“From time to time, (the) tribe (gathered) in a circle. They just talked and talked and talked, apparently to no purpose. They made no decisions. There was no leader and everybody could participate. There may have been wise men or wise women who were listened to a bit more ­ the older ones ­ but everybody could talk. The meeting went on, until it finally seemed to stop for no reason at all and the group dispersed. Yet after that, everybody seemed to know what to do because they understood each other so well. They could get together in smaller groups and do something or decide things.” -David Bohm, “On Dialogue”.

Finally Peter Marino corporate trainer wrote on active listening… from Madelyn Burley-Allen and Michael Nichols respectively.

  • Taking in information from speakers, other people, or ourselves, while remaining nonjudgmental and empathetic.
  • Acknowledging the talker in a way that invites the communication to continue.
  • Providing limited, but encouraging input to the talker’s response, carrying the person’s idea one step forward.
    Listening is the art by which we use empathy to reach across the space between us. Genuine listening means suspending memory, desire and judgment, and for a few moments, at least, existing for the other person.


Religious or not, we can learn something from the actions of Pope Francis and this is coming from a Jewish kid from Co-op City in the Bronx.   We can work on a daily basis to find the space between and make ourselves aware in order to connect with others on a deeper level.  These connections will lend themselves to a more collective intelligence,  if we focus on people through our humanity and not through the lens of our IOS devices.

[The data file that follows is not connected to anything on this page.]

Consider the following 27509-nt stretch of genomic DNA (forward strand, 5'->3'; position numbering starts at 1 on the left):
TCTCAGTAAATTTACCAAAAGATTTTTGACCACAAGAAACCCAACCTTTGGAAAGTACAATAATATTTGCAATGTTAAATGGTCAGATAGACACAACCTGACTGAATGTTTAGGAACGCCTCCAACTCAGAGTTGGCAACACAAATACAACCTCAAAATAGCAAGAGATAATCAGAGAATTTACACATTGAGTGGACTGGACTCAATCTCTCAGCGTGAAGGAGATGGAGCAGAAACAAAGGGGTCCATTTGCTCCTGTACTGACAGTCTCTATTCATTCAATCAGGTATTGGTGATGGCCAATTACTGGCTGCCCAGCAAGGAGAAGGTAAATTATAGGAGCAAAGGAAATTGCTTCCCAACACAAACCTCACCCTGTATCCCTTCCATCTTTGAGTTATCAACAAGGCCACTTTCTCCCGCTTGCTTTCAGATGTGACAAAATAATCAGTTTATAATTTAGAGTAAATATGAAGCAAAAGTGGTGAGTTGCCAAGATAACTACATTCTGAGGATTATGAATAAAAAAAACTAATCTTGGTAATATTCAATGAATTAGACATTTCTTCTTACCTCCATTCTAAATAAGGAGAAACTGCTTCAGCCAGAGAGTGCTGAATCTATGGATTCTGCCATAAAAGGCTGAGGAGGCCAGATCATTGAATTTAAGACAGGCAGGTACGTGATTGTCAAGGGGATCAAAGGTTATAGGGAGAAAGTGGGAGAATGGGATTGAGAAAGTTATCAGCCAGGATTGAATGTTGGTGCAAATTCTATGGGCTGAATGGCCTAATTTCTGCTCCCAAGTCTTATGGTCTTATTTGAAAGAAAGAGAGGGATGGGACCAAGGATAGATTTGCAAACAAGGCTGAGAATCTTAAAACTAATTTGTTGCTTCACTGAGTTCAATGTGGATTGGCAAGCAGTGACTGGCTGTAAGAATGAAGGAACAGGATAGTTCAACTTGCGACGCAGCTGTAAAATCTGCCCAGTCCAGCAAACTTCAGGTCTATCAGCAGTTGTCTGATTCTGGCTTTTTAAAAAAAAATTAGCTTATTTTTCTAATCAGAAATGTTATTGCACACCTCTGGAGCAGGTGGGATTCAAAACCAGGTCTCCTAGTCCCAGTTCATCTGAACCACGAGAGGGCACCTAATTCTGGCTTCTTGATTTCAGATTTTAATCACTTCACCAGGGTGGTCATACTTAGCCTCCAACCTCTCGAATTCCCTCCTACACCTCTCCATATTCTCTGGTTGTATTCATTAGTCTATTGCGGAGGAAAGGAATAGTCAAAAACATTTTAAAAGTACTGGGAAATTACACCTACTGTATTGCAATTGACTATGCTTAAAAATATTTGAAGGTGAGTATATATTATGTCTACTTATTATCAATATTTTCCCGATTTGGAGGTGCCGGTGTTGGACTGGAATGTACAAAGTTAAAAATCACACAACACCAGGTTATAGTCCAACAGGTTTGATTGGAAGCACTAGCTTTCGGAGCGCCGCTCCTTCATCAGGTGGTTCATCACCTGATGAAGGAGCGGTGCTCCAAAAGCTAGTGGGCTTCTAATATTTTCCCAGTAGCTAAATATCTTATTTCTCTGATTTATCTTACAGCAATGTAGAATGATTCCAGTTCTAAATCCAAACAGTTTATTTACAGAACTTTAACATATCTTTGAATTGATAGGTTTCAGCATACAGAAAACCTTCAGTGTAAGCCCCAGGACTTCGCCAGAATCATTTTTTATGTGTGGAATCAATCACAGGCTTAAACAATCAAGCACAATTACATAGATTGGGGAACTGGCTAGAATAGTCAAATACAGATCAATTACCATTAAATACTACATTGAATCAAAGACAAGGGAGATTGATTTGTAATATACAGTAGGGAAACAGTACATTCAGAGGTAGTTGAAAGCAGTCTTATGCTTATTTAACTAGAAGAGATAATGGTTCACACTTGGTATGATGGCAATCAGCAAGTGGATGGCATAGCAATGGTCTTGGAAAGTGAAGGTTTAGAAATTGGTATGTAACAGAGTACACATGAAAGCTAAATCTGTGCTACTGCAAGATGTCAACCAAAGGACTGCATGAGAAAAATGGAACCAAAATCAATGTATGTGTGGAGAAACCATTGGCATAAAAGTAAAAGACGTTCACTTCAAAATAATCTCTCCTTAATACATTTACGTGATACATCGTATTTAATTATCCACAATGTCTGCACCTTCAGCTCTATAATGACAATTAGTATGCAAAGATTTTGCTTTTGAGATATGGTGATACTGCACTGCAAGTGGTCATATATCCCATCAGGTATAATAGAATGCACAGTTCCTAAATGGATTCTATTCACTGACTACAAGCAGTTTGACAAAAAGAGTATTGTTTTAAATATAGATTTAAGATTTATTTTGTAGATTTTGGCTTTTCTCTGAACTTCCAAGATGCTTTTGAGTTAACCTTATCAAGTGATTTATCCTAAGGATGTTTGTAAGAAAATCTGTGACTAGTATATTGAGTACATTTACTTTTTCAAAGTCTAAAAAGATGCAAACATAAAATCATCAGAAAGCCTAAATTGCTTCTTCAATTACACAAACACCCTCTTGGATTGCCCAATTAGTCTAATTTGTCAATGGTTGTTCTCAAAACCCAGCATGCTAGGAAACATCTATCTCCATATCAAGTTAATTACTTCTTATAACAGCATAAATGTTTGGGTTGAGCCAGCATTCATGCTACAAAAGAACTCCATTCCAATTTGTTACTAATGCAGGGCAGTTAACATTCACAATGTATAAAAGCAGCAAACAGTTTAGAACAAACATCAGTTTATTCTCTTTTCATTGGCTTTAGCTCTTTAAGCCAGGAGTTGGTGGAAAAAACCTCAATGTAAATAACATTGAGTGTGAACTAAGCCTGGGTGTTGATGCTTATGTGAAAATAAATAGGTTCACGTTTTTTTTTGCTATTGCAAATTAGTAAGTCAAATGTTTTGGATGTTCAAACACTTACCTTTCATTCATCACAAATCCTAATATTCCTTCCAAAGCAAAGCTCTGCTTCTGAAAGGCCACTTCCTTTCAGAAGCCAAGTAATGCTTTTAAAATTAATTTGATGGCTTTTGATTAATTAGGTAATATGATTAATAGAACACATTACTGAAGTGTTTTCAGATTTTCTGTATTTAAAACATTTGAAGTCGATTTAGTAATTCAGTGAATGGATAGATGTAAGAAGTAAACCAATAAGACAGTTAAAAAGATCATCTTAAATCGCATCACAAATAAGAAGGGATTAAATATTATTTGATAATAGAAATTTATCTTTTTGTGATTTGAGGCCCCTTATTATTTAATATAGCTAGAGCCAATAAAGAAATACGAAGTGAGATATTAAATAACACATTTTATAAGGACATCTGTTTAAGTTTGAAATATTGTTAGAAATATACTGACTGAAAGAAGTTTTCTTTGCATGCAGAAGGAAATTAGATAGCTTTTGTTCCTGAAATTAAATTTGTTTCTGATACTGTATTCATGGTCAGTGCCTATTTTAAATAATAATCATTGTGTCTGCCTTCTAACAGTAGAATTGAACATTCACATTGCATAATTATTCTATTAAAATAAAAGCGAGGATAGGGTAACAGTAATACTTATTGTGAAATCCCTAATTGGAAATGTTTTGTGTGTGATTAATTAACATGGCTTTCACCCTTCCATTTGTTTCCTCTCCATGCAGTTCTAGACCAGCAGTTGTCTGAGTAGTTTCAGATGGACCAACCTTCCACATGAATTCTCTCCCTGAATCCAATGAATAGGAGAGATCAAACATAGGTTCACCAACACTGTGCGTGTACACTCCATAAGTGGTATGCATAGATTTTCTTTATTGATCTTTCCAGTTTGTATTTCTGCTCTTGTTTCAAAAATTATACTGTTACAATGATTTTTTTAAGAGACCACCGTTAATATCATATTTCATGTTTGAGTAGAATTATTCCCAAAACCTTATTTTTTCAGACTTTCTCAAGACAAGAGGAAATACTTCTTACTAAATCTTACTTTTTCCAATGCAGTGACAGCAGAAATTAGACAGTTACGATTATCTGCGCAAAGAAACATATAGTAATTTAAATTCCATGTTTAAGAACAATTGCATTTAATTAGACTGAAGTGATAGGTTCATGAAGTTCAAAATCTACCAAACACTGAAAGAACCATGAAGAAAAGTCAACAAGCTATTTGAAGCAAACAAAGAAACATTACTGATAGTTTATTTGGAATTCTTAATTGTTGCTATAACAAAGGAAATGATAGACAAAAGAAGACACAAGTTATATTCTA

Job Hunting in Packs


It is easy to feel all alone in the world when looking for a job.  Just this week I was speaking with a friend (John) about his work with a large consulting firm vs. working in a large company as part of the organic workforce.  He has over 20 years working for one of the largest consulting and contracting firms and left to work for a large company about five years ago.   As a consultant, I felt that even though I felt very close to my clients, I was still a “guest club member” and I never really got to join the club.  There were times that I felt disconnected from my own company and disconnected from the client at the same time.   It was like walking a line in the space between organizations.  When I started to consider other work options, I wanted to be part of something and feel that I was in and part of something bigger.   I mentioned this to John and he laughed and said, “You get over that after a year.”    He went on to say, “At the end of the day, we are all just organizational mercenaries.”   

The reality is that as companies get bigger at some point people become their employee ID.  This started to get me thinking about “The Wolfpack.”  What I hadn’t considered before this conversation is that even though I wasn’t part of my client’s organization and I felt disconnected from my company, I always had a close team of trusted friends.  This team always extended outward as well.  My Lockheed Martin crew,  My Boozers,  JFCOM, Pentagon Team, Exis Net, I could go back as far as I can remember at work and I always had a pack.   In fact,  almost everyone from my Lockheed crew was hired as a result of JD from Exis Net.  I could literally go back 15+ years and know that the close connections built back then have resulted in jobs and connectivity for many people today.   Most of the old Lockheed gang is still together and the people that left are still connected in some way.